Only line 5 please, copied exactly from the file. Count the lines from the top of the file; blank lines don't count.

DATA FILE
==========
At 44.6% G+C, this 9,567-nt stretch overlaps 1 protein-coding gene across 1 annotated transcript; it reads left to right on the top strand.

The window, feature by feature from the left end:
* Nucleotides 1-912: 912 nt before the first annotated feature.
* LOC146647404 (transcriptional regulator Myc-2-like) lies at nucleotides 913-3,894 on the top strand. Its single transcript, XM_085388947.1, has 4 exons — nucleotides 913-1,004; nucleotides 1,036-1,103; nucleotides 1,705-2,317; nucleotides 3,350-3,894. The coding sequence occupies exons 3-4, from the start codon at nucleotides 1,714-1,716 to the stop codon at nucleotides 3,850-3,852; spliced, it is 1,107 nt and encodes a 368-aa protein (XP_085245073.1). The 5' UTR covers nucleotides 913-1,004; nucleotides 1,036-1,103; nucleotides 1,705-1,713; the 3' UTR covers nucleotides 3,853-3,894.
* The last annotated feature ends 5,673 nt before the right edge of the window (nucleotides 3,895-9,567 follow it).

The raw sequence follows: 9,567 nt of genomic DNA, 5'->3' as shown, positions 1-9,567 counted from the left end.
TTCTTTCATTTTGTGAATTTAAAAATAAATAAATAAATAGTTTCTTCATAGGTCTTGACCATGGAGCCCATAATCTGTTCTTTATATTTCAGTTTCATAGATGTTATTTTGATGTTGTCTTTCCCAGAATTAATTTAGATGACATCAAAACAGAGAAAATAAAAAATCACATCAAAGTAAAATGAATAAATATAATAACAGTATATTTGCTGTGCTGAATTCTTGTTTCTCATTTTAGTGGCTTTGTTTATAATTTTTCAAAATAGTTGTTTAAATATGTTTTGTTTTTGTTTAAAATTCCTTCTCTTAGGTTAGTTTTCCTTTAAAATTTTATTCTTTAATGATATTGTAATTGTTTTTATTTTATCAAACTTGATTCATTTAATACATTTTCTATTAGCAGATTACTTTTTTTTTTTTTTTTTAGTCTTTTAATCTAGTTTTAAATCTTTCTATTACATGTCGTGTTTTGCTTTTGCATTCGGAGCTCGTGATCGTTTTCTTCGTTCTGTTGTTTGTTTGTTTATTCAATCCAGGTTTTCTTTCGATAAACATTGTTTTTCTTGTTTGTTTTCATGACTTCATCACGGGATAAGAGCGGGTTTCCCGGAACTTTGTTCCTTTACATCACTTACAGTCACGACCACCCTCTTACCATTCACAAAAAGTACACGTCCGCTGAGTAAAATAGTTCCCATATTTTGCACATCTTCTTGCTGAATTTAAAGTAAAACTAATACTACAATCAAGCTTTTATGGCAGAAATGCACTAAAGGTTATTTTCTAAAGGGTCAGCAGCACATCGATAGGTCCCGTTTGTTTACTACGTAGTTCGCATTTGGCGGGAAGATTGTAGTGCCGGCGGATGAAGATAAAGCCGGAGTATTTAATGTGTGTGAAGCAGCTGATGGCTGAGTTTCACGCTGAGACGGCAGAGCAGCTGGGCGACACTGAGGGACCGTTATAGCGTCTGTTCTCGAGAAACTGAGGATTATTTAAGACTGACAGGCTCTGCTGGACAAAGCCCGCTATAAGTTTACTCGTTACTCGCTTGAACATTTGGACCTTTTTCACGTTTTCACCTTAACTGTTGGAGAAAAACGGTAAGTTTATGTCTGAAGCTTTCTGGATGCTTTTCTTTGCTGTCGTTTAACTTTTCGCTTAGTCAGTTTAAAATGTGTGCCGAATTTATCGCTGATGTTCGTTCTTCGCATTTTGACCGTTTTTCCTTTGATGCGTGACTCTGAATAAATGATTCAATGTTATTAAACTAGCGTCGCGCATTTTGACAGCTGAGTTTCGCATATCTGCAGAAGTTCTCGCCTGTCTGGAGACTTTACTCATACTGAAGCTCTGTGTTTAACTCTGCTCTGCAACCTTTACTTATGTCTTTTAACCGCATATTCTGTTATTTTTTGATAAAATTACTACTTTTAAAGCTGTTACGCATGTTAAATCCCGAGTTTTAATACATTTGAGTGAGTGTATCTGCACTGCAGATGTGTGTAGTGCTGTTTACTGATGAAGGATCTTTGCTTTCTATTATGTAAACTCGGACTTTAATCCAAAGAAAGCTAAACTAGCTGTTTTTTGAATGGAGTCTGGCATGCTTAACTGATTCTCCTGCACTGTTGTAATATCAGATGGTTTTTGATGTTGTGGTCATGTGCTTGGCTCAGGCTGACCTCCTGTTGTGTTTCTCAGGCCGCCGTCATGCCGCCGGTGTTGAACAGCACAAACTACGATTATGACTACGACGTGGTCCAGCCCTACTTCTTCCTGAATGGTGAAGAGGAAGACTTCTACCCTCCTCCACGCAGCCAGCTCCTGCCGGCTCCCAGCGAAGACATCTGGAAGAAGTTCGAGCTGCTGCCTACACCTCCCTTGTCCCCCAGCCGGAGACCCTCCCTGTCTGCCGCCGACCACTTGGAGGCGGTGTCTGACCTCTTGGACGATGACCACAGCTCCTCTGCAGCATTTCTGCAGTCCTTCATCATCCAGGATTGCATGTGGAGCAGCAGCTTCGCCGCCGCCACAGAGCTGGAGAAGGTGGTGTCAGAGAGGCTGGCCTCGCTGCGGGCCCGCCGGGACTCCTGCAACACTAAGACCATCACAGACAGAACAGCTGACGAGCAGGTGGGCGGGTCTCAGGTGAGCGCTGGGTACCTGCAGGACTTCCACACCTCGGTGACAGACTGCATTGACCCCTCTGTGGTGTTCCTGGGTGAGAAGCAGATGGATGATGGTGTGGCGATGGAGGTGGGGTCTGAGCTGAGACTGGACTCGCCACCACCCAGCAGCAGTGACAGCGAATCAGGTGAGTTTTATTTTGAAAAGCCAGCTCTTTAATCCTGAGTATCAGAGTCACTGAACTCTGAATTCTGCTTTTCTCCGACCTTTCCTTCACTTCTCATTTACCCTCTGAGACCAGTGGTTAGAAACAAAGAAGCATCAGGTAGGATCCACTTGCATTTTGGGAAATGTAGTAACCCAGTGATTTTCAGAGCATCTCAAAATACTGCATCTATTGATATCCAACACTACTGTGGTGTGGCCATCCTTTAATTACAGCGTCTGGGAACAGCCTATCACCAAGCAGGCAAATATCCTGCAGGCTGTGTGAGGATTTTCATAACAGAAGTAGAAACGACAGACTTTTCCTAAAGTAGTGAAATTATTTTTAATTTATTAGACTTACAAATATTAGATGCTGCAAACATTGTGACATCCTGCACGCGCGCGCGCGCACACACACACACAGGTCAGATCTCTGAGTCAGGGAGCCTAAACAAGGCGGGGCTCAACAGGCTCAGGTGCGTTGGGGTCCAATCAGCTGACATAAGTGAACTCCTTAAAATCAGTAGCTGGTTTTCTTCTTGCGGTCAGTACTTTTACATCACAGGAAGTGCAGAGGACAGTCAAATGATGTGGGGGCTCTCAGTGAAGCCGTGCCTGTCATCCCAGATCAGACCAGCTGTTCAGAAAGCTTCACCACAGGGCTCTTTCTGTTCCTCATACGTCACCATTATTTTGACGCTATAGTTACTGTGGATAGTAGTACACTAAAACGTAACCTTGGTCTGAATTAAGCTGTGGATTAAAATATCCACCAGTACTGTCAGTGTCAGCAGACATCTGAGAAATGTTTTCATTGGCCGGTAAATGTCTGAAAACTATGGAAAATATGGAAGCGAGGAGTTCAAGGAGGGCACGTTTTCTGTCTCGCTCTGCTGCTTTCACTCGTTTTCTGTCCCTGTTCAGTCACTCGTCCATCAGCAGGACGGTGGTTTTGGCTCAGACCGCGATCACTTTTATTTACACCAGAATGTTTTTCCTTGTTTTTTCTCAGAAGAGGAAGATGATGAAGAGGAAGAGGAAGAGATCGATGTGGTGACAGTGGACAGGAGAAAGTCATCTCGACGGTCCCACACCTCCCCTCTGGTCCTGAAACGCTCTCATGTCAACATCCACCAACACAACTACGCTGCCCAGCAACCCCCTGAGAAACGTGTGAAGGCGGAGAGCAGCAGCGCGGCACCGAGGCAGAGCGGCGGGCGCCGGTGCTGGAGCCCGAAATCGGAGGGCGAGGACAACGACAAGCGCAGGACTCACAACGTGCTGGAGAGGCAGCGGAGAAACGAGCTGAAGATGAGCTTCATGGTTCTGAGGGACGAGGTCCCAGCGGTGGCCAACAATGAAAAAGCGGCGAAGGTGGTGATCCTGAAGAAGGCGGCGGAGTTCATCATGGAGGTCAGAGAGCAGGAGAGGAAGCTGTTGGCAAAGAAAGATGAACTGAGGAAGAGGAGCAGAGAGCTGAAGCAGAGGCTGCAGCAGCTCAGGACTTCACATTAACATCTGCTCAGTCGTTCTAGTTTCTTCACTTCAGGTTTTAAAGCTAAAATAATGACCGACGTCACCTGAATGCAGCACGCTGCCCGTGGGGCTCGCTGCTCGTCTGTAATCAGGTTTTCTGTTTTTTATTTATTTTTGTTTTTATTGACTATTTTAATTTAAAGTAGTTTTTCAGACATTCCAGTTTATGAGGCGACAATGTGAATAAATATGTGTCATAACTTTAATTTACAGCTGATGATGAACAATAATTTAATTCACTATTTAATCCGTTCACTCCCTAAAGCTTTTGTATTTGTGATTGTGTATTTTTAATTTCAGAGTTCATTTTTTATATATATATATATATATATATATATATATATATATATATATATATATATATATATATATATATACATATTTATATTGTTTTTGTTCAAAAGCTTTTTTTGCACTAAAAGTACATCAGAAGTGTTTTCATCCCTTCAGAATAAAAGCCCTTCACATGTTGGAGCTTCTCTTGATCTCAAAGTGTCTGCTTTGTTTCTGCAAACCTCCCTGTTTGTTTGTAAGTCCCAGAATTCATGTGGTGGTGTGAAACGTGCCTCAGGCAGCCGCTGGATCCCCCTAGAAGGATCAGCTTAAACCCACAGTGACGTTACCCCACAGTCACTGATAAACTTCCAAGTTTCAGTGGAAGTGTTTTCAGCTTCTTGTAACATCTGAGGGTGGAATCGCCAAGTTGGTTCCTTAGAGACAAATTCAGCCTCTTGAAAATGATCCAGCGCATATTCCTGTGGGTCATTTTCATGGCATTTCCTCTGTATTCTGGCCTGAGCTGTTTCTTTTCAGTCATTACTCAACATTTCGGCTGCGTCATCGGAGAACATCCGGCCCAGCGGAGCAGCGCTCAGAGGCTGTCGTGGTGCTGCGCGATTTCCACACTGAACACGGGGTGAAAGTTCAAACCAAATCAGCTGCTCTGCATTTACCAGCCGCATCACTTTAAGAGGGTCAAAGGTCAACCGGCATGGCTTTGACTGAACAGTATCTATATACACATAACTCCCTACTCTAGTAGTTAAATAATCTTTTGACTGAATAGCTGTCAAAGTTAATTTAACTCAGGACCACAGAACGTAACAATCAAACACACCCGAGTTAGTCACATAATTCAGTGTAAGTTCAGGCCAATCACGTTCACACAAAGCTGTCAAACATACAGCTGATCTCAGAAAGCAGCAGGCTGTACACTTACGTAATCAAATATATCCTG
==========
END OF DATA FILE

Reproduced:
* The last annotated feature ends 5,673 nt before the right edge of the window (nucleotides 3,895-9,567 follow it).